-can be used for work adjustmor final outcome by establishing a productive life role for a person living with a mental illness
-some clubhouses have group volunteer programs

Sheltered workshops (vocational program settings)____

-protected environment where persons with disabilities are paid for low-skilled, factory-type assembly work

Consumer- operated business (vocational program settings)____

-part of many clubhouse programs and allow members to earn salaries of varying amounts
-clubhouse staff facilitate the business by assisting members with community contacts, preparing for work assignments, and performing the actual work as needed

Examples of consumer-operated business (vocation program settings)____

-hot dog vendor carts, lawn maintenance services, weekly newspaper delivery service, thrift shops and courier services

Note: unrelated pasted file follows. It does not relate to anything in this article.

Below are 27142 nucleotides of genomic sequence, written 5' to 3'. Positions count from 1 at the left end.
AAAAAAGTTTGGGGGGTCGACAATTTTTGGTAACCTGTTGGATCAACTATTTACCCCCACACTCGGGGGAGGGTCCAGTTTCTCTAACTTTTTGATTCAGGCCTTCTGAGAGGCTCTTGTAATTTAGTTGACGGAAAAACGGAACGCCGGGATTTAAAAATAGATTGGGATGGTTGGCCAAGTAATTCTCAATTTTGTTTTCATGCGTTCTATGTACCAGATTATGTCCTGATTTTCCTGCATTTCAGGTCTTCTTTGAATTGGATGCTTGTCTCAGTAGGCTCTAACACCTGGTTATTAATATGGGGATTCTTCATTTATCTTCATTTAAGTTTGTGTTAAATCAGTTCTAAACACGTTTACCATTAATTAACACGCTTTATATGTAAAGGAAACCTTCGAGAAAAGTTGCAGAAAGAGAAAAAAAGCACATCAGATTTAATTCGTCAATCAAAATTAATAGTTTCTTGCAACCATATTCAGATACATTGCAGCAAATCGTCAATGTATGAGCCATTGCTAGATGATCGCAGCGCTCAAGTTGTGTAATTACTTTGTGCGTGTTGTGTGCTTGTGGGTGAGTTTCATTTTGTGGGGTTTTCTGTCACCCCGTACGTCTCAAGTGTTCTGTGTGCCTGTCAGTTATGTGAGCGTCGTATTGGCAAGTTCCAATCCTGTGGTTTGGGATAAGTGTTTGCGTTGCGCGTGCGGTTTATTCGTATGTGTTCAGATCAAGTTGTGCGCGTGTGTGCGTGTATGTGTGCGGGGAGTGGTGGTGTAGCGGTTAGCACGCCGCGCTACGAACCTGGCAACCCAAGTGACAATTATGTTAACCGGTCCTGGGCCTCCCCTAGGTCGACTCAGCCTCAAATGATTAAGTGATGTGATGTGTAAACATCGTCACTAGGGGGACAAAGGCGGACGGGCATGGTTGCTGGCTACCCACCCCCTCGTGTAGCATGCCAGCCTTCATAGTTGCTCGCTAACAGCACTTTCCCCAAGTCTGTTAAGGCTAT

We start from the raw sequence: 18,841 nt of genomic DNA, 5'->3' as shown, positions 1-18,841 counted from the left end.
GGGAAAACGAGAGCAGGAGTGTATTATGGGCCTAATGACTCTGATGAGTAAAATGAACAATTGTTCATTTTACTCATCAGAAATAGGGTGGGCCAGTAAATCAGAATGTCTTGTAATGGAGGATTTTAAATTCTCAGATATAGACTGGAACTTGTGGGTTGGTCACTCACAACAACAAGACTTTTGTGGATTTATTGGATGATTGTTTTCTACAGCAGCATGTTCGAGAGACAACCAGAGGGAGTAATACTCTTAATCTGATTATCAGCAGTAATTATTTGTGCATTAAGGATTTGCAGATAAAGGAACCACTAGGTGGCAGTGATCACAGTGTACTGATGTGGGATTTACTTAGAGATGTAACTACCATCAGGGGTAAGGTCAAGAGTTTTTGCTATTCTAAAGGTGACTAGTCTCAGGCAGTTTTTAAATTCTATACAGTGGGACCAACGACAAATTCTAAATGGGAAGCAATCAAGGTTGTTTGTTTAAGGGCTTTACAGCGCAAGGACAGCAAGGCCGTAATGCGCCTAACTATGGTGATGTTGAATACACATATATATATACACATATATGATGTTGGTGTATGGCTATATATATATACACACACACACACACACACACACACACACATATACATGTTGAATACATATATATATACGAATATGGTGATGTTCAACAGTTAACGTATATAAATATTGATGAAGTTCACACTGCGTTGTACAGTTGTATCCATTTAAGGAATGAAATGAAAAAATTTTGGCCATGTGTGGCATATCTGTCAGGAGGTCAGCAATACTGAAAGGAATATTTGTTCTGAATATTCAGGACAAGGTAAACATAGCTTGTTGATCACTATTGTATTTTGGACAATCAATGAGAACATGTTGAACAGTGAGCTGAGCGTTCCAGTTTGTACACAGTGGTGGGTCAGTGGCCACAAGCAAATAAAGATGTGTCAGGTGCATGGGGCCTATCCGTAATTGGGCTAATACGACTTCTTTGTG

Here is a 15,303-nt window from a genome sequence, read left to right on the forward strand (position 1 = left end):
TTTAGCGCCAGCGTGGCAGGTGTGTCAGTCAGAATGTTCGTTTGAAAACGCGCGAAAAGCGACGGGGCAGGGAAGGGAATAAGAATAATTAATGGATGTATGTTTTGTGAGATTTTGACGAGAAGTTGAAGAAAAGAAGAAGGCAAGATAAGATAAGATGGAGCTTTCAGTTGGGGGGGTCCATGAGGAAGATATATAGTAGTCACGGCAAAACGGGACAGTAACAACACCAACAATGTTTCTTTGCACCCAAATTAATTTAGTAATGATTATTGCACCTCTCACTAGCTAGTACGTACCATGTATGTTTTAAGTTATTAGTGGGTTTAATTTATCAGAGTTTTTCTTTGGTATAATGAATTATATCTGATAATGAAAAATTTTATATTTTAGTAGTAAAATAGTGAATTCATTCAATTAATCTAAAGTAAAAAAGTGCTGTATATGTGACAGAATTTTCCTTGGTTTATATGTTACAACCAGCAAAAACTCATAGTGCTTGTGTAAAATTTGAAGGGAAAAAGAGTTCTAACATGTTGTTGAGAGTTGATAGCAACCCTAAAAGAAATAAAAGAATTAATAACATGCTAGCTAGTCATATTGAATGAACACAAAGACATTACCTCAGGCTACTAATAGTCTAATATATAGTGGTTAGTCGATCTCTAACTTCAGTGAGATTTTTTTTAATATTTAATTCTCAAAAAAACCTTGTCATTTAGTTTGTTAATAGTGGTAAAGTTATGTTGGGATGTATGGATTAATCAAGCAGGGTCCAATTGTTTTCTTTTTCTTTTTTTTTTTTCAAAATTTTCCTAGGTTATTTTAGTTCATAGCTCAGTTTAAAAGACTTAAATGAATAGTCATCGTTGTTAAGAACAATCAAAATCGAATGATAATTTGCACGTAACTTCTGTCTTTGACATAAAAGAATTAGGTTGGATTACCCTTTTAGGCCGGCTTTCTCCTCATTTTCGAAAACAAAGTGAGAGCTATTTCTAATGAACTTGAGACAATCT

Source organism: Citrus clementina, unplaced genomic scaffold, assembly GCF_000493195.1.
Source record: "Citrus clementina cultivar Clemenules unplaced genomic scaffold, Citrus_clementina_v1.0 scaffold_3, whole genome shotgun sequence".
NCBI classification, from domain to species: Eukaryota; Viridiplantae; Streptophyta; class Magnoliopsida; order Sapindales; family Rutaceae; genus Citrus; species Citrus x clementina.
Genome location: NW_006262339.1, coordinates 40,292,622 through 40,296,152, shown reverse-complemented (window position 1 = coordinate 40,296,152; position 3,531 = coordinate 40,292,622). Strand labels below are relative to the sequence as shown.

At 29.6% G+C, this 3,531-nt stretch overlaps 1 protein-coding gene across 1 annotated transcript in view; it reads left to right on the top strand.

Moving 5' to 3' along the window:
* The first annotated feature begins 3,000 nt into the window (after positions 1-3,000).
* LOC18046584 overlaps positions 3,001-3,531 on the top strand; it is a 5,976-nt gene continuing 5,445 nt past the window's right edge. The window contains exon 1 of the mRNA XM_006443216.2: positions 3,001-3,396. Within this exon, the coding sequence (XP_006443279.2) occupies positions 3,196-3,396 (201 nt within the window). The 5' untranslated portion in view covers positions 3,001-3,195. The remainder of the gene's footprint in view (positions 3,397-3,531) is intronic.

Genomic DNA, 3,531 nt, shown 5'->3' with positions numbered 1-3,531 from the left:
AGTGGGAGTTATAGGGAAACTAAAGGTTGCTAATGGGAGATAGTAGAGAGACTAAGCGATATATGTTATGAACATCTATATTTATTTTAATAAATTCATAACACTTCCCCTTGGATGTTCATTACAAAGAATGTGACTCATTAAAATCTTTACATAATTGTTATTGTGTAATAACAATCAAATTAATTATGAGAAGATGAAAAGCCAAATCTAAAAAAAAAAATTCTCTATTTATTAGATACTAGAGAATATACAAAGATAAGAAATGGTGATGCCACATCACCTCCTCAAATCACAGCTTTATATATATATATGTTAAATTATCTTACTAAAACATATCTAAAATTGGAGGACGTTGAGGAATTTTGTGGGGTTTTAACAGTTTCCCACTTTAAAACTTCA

-some are partnerships and private individuals or corporations such as coffee shops/ bakeries

Transitional employment (vocational program settings)____

-developed as part of the fountain house/ clubhouse model
-involves the procurement of a job in a normal place of business
-the club guarantees that someone will do the job even if the member is unable to do so

Supported employment (vocational program settings)____

-began in the field of developmental disabilities
-developed to assist persons with developmental disabilities to work in places of competitive employment instead of sheltered workshops
-used extensively in the field of psychosocial rehab in clubhouse program or those providing primarily vocational services
-job coach works with employer to train the individual
-occupational therapists may serve as managers

Work Support groups (vocational program settings)____

-run in many clubhouses or in competitive employment
-similar groups have been held for outpatients after hospital discharge